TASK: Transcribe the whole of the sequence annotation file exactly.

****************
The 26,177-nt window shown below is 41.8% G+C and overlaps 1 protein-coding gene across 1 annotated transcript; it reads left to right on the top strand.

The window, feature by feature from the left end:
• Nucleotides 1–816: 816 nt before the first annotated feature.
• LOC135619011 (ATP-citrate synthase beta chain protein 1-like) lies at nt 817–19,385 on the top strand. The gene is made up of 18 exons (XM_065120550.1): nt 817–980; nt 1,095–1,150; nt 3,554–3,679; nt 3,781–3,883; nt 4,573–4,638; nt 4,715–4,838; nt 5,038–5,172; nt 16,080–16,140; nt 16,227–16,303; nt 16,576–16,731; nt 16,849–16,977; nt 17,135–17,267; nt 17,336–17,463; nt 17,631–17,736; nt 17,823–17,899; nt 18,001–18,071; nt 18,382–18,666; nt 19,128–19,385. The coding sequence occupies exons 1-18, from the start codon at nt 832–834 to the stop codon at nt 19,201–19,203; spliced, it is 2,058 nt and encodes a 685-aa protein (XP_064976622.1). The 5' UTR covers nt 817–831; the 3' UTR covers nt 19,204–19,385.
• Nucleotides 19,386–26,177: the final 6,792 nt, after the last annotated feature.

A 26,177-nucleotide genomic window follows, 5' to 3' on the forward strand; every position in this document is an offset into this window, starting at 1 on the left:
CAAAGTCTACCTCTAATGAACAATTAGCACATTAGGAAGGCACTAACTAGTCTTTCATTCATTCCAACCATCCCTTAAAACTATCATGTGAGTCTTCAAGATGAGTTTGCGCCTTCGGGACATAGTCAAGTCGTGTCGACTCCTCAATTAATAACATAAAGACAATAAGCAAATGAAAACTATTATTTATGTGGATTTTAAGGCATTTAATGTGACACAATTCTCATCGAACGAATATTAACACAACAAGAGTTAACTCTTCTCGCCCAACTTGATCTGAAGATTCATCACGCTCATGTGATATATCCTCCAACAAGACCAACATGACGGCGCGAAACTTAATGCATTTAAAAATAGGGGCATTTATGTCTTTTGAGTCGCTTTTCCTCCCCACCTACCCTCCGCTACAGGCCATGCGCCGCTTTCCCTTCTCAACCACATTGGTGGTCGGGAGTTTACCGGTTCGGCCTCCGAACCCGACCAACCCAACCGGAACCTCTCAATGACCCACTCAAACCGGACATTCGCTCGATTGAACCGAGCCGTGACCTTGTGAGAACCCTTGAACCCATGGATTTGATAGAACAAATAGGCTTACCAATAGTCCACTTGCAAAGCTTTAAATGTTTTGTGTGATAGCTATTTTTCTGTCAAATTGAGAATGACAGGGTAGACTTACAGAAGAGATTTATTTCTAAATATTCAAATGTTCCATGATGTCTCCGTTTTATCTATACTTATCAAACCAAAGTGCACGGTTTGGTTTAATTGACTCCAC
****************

The 26,177-nt window shown below is 41.8% G+C and overlaps 1 protein-coding gene across 1 annotated transcript; it reads left to right on the top strand.

The window, feature by feature from the left end:
• Nucleotides 1–816: 816 nt before the first annotated feature.
• LOC135619011 (ATP-citrate synthase beta chain protein 1-like) lies at nt 817–19,385 on the top strand. The gene is made up of 18 exons (XM_065120550.1): nt 817–980; nt 1,095–1,150; nt 3,554–3,679; nt 3,781–3,883; nt 4,573–4,638; nt 4,715–4,838; nt 5,038–5,172; nt 16,080–16,140; nt 16,227–16,303; nt 16,576–16,731; nt 16,849–16,977; nt 17,135–17,267; nt 17,336–17,463; nt 17,631–17,736; nt 17,823–17,899; nt 18,001–18,071; nt 18,382–18,666; nt 19,128–19,385. The coding sequence occupies exons 1-18, from the start codon at nt 832–834 to the stop codon at nt 19,201–19,203; spliced, it is 2,058 nt and encodes a 685-aa protein (XP_064976622.1). The 5' UTR covers nt 817–831; the 3' UTR covers nt 19,204–19,385.
• Nucleotides 19,386–26,177: the final 6,792 nt, after the last annotated feature.

A 26,177-nucleotide genomic window follows, 5' to 3' on the forward strand; every position in this document is an offset into this window, starting at 1 on the left:
CAAAGTCTACCTCTAATGAACAATTAGCACATTAGGAAGGCACTAACTAGTCTTTCATTCATTCCAACCATCCCTTAAAACTATCATGTGAGTCTTCAAGATGAGTTTGCGCCTTCGGGACATAGTCAAGTCGTGTCGACTCCTCAATTAATAACATAAAGACAATAAGCAAATGAAAACTATTATTTATGTGGATTTTAAGGCATTTAATGTGACACAATTCTCATCGAACGAATATTAACACAACAAGAGTTAACTCTTCTCGCCCAACTTGATCTGAAGATTCATCACGCTCATGTGATATATCCTCCAACAAGACCAACATGACGGCGCGAAACTTAATGCATTTAAAAATAGGGGCATTTATGTCTTTTGAGTCGCTTTTCCTCCCCACCTACCCTCCGCTACAGGCCATGCGCCGCTTTCCCTTCTCAACCACATTGGTGGTCGGGAGTTTACCGGTTCGGCCTCCGAACCCGACCAACCCAACCGGAACCTCTCAATGACCCACTCAAACCGGACATTCGCTCGATTGAACCGAGCCGTGACCTTGTGAGAACCCTTGAACCCATGGATTTGATAGAACAAATAGGCTTACCAATAGTCCACTTGCAAAGCTTTAAATGTTTTGTGTGATAGCTATTTTTCTGTCAAATTGAGAATGACAGGGTAGACTTACAGAAGAGATTTATTTCTAAATATTCAAATGTTCCATGATGTCTCCGTTTTATCTATACTTATCAAACCAAAGTGCACGGTTTGGTTTAATTGACTCCAC